Matthew Griffin, described as “The Adviser behind the Advisers” and a “Young Kurzweil,” is the founder and CEO of the 311 Institute, a global futures and deep futures consultancy working between the dates of 2020 to 2070, and is an award winning futurist, and author of “Codex of the Future.” Regularly featured in the global media, including AP, BBC, CNBC, Discovery, RT, and Viacom, Matthew’s ability to identify, track, and explain the impacts of hundreds of revolutionary emerging technologies on global culture, industry and society, is unparalleled. Recognised for the past six years as one of the world’s foremost futurists, innovation and strategy experts Matthew is an international speaker who helps governments, investors, multi-nationals and regulators around the world envision, build and lead an inclusive, sustainable future. A rare talent Matthew’s recent work includes mentoring Lunar XPrize teams, re-envisioning global education and training with the G20, and helping the world’s largest organisations envision and ideate the future of their products and services, industries, and countries. Matthew's clients include three Prime Ministers and several governments, including the G7, Accenture, Bain & Co, BCG, BOA, Blackrock, Bentley, Credit Suisse, Dell EMC, Dentons, Deloitte, Du Pont, E&Y, GEMS, HPE, Huawei, JPMorgan Chase, KPMG, McKinsey, PWC, Qualcomm, SAP, Samsung, Sopra Steria, UBS, and many more.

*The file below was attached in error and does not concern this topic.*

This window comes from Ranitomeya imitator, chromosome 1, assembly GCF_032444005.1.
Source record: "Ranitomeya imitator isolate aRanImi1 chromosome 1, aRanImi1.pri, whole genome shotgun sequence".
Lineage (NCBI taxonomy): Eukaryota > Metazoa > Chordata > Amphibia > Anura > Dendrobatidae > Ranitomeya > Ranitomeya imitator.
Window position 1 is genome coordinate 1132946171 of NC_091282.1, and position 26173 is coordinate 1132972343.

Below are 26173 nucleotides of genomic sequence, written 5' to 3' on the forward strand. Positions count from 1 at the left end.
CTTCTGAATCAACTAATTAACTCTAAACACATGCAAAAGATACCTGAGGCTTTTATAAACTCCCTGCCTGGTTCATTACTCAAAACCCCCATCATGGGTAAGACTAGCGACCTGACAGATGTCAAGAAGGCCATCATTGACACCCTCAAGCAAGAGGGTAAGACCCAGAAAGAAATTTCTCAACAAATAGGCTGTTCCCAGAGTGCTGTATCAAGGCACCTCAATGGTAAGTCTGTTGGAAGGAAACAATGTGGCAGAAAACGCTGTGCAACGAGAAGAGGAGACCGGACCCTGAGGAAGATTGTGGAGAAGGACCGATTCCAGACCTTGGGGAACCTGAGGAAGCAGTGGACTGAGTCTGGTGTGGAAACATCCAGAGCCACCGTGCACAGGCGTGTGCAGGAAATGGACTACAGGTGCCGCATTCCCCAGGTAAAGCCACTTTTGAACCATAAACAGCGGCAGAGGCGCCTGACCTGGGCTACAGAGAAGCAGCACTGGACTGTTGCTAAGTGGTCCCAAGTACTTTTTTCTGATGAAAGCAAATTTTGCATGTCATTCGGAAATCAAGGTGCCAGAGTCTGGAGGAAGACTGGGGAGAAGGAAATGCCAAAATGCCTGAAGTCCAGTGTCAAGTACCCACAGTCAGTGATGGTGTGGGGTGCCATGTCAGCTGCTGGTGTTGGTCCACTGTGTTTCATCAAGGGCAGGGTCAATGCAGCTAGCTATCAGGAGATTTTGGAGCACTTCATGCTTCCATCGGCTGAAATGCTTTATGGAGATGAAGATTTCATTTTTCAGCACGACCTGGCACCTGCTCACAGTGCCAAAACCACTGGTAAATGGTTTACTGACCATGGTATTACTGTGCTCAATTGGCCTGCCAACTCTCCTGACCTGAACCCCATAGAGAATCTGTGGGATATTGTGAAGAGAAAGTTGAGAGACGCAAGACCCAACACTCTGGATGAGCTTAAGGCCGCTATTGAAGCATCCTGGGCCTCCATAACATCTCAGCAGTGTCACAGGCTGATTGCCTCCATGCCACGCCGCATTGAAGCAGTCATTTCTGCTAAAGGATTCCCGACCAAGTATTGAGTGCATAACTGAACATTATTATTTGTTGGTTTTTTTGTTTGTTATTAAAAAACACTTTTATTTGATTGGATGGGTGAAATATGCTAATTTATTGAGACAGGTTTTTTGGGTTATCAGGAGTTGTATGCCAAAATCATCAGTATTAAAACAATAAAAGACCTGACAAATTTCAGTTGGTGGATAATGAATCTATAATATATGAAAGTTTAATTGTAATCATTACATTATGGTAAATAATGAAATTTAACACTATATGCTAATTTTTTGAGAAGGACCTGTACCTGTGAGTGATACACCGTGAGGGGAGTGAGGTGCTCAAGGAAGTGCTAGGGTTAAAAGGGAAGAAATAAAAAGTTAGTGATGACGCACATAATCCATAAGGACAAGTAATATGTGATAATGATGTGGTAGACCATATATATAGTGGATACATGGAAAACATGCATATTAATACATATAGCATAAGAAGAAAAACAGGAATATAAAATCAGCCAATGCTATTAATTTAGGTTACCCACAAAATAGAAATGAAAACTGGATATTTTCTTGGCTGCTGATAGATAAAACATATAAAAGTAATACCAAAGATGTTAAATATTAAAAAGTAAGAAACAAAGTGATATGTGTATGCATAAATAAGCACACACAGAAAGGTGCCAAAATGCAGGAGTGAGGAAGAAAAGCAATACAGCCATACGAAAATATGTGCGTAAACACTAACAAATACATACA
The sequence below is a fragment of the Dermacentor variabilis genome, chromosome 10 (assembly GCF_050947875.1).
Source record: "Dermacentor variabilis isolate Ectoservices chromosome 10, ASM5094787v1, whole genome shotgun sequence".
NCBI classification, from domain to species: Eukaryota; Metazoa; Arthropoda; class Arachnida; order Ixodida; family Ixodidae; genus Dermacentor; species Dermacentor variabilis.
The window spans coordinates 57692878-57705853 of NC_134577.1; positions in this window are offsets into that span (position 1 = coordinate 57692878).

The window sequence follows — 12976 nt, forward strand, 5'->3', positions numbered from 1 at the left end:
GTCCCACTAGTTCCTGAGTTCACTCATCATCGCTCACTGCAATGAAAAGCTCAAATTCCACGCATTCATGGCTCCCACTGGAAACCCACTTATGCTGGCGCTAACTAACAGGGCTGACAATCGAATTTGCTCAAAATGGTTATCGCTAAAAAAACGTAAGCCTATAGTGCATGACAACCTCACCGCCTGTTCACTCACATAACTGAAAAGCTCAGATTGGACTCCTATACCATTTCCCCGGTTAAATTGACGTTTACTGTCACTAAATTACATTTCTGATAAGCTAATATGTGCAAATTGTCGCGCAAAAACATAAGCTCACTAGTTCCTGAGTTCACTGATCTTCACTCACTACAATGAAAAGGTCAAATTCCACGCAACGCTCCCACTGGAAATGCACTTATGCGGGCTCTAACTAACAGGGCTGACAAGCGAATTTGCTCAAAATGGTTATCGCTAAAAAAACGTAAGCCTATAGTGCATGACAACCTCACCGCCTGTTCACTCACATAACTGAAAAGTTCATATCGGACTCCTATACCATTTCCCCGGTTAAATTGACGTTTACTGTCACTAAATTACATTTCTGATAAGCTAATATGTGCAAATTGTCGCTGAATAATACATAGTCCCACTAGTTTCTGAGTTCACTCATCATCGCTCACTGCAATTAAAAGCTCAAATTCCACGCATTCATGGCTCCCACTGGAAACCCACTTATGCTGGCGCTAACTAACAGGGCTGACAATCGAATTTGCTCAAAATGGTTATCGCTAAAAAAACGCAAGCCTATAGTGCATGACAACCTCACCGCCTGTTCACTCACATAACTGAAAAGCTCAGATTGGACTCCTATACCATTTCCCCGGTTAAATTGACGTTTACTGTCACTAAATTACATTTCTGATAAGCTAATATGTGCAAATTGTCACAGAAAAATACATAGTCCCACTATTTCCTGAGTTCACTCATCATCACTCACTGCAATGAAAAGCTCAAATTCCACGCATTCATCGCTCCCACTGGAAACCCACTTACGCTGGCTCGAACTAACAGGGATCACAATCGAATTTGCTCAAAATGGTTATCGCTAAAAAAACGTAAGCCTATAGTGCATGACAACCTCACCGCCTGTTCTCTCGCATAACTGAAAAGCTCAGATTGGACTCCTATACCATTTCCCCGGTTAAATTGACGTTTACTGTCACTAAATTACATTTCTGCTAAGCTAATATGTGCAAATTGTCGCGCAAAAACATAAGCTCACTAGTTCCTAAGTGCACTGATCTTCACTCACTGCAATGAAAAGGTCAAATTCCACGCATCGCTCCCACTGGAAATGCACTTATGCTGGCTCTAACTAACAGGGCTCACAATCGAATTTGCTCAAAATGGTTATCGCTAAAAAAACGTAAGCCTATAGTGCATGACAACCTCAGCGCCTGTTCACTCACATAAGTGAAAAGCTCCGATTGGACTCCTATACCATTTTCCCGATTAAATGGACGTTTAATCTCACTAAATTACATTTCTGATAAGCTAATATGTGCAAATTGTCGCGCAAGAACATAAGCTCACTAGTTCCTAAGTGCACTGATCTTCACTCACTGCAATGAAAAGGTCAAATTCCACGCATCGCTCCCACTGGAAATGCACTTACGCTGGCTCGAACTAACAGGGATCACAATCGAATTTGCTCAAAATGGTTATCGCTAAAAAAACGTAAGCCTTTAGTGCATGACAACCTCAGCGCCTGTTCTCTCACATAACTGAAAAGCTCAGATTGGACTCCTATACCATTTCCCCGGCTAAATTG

WHY THIS MATTERS IN BRIEF
- Fake news is now regarded as one of the most politically destabilising developments in recent years, Facebook’s new solution hopes to turn the tide on the fakers
Ironically, for all the amazing things that artificial intelligence (AI) can do, from running Wall Street hedge funds to even running Mark Zuckerberg’s own house, it turns out that when it comes to spotting, and weeding out, fake news humans are still the best alternative. Hah, stupid AI… Yesterday social media giant Facebook announced that it’s launched its much hyped “fake news” crackdown initiative in the US, tagging as “Disputed” the stories that are deemed false by fact checking organisations.
On its help centre page, Facebook has added a question “How is news marked as disputed on Facebook?” However, the section noted that this feature is not yet available to everyone, and it’s unclear how many people currently have access to the “fake news” debunking feature.
The new Disputed tool was first revealed by users on Twitter. Facebook had originally introduced a beta solution to tackle fake news stories last December, amid outcries that so called fake news influenced the outcome of the US presidential election, and now they’ve made it official by partnering with the third party signatories who’ve signed up to the Poynter’s International Fact Checking Code of Principles service that includes ABC News, FactCheck.org, Snopes and Politifact, among others.
Stories that are flagged by Facebook users as ‘fake news’ will now be passed on to these fact checkers for verification, and if the fact checkers agree that the story is misleading, it’ll appear in News Feeds with a “disputed” tag, along with a link to a corresponding article explaining why it might be false. These posts then appear lower in the news feed and users will receive a warning before sharing the story.
Similar efforts are planned in Europe amid threats from the European Union to reduce on the spread of misinformation. The social networking site recently revealed fact checking partnerships in Germany and France ahead of respective elections in each country.